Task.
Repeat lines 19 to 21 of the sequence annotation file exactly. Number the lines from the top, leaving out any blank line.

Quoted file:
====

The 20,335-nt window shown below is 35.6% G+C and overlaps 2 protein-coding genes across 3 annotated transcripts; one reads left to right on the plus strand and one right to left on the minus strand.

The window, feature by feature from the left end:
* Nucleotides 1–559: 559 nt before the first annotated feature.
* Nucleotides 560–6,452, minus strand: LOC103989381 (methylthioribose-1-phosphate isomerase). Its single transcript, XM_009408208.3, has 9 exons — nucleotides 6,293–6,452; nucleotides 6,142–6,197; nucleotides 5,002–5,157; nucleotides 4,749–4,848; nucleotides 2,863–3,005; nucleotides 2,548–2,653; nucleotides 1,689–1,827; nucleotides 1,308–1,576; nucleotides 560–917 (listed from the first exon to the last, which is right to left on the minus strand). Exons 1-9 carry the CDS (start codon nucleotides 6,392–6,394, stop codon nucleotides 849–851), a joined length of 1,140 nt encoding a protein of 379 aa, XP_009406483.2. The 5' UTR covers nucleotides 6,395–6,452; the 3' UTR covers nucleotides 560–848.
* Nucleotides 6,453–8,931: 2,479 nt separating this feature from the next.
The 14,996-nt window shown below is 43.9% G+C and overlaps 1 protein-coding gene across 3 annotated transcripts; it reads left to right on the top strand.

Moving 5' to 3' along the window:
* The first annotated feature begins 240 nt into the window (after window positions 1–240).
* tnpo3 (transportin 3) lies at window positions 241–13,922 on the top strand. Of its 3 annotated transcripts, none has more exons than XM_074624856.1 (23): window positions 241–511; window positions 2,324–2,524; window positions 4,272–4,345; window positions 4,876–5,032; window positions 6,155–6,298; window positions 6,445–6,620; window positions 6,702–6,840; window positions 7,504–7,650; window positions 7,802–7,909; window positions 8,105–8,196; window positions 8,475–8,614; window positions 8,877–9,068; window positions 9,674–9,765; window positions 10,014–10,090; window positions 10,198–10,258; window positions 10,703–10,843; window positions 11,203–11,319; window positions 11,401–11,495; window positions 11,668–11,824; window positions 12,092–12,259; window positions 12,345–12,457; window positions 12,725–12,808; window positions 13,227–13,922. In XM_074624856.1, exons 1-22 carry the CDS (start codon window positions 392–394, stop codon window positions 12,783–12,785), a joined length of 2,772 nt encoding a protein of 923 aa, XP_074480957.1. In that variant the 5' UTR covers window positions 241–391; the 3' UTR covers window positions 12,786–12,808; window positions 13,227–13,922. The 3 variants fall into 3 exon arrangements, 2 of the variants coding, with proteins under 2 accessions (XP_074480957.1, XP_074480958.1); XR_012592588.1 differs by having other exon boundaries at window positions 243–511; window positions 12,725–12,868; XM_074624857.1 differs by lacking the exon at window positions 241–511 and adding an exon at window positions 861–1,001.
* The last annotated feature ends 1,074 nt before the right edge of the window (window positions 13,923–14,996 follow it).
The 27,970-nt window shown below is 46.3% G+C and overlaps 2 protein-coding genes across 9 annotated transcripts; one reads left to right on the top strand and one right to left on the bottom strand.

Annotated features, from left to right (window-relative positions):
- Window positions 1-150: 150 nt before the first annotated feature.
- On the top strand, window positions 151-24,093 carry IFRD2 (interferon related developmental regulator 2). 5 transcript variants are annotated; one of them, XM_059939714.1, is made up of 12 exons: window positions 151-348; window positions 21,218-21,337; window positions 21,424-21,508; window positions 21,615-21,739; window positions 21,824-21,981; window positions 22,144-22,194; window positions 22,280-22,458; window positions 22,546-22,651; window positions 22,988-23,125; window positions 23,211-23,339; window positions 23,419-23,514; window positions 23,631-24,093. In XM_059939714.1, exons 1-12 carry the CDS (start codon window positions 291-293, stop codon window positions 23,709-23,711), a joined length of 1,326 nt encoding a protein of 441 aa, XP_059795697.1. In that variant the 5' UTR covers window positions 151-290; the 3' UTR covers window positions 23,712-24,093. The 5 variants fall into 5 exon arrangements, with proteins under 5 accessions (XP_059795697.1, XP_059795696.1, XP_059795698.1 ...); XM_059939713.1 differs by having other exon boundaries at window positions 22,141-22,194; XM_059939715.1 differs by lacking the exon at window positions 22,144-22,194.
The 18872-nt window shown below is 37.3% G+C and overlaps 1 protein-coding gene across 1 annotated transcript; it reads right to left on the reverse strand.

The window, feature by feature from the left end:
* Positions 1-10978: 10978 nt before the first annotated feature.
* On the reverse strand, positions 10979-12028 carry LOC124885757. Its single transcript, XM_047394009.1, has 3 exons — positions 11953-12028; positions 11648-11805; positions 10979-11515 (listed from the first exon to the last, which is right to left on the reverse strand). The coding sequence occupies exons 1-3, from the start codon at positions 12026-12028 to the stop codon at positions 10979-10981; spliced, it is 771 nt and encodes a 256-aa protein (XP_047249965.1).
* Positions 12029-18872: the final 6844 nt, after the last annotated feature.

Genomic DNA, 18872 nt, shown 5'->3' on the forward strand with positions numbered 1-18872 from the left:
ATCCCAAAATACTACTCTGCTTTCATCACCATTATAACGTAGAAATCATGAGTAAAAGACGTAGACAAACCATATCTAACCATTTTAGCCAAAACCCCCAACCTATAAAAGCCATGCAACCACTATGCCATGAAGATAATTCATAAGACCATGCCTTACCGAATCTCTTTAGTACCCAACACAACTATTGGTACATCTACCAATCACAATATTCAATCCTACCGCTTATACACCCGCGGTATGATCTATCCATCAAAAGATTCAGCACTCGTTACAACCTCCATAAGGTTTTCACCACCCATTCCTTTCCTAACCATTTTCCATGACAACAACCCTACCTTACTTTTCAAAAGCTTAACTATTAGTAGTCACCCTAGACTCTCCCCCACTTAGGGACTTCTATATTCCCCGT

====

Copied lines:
* Positions 12029-18872: the final 6844 nt, after the last annotated feature.

Genomic DNA, 18872 nt, shown 5'->3' on the forward strand with positions numbered 1-18872 from the left:
ATCCCAAAATACTACTCTGCTTTCATCACCATTATAACGTAGAAATCATGAGTAAAAGACGTAGACAAACCATATCTAACCATTTTAGCCAAAACCCCCAACCTATAAAAGCCATGCAACCACTATGCCATGAAGATAATTCATAAGACCATGCCTTACCGAATCTCTTTAGTACCCAACACAACTATTGGTACATCTACCAATCACAATATTCAATCCTACCGCTTATACACCCGCGGTATGATCTATCCATCAAAAGATTCAGCACTCGTTACAACCTCCATAAGGTTTTCACCACCCATTCCTTTCCTAACCATTTTCCATGACAACAACCCTACCTTACTTTTCAAAAGCTTAACTATTAGTAGTCACCCTAGACTCTCCCCCACTTAGGGACTTCTATATTCCCCGT